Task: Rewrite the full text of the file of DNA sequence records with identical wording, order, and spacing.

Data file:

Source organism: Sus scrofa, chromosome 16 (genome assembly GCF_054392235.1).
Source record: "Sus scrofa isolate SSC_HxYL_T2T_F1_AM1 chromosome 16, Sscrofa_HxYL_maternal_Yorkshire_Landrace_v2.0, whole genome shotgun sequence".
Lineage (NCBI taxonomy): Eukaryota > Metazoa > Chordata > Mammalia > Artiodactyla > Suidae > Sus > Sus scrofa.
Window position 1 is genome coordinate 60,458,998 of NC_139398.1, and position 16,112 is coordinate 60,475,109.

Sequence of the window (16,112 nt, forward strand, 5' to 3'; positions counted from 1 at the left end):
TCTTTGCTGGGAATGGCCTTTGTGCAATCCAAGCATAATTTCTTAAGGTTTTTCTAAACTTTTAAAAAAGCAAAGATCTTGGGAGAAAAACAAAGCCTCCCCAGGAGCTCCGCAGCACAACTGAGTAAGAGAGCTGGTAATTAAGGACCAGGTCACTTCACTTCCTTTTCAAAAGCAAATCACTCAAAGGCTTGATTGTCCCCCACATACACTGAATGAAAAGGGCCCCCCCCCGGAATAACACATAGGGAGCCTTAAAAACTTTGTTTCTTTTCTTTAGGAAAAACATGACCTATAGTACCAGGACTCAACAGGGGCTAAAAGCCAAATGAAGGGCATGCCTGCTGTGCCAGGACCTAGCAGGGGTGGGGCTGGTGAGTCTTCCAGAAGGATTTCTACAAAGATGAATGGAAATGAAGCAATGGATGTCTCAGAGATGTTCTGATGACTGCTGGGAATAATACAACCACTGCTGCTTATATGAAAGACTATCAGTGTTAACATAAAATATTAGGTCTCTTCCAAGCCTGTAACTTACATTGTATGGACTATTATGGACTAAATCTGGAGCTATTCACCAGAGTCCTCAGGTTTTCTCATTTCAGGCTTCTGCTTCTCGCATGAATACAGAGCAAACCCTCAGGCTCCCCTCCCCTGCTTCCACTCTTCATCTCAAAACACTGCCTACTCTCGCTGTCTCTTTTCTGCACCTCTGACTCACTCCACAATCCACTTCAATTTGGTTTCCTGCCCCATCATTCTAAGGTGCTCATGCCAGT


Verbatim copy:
Source organism: Sus scrofa, chromosome 16 (genome assembly GCF_054392235.1).
Source record: "Sus scrofa isolate SSC_HxYL_T2T_F1_AM1 chromosome 16, Sscrofa_HxYL_maternal_Yorkshire_Landrace_v2.0, whole genome shotgun sequence".
Lineage (NCBI taxonomy): Eukaryota > Metazoa > Chordata > Mammalia > Artiodactyla > Suidae > Sus > Sus scrofa.
Window position 1 is genome coordinate 60,458,998 of NC_139398.1, and position 16,112 is coordinate 60,475,109.

Sequence of the window (16,112 nt, forward strand, 5' to 3'; positions counted from 1 at the left end):
TCTTTGCTGGGAATGGCCTTTGTGCAATCCAAGCATAATTTCTTAAGGTTTTTCTAAACTTTTAAAAAAGCAAAGATCTTGGGAGAAAAACAAAGCCTCCCCAGGAGCTCCGCAGCACAACTGAGTAAGAGAGCTGGTAATTAAGGACCAGGTCACTTCACTTCCTTTTCAAAAGCAAATCACTCAAAGGCTTGATTGTCCCCCACATACACTGAATGAAAAGGGCCCCCCCCCGGAATAACACATAGGGAGCCTTAAAAACTTTGTTTCTTTTCTTTAGGAAAAACATGACCTATAGTACCAGGACTCAACAGGGGCTAAAAGCCAAATGAAGGGCATGCCTGCTGTGCCAGGACCTAGCAGGGGTGGGGCTGGTGAGTCTTCCAGAAGGATTTCTACAAAGATGAATGGAAATGAAGCAATGGATGTCTCAGAGATGTTCTGATGACTGCTGGGAATAATACAACCACTGCTGCTTATATGAAAGACTATCAGTGTTAACATAAAATATTAGGTCTCTTCCAAGCCTGTAACTTACATTGTATGGACTATTATGGACTAAATCTGGAGCTATTCACCAGAGTCCTCAGGTTTTCTCATTTCAGGCTTCTGCTTCTCGCATGAATACAGAGCAAACCCTCAGGCTCCCCTCCCCTGCTTCCACTCTTCATCTCAAAACACTGCCTACTCTCGCTGTCTCTTTTCTGCACCTCTGACTCACTCCACAATCCACTTCAATTTGGTTTCCTGCCCCATCATTCTAAGGTGCTCATGCCAGT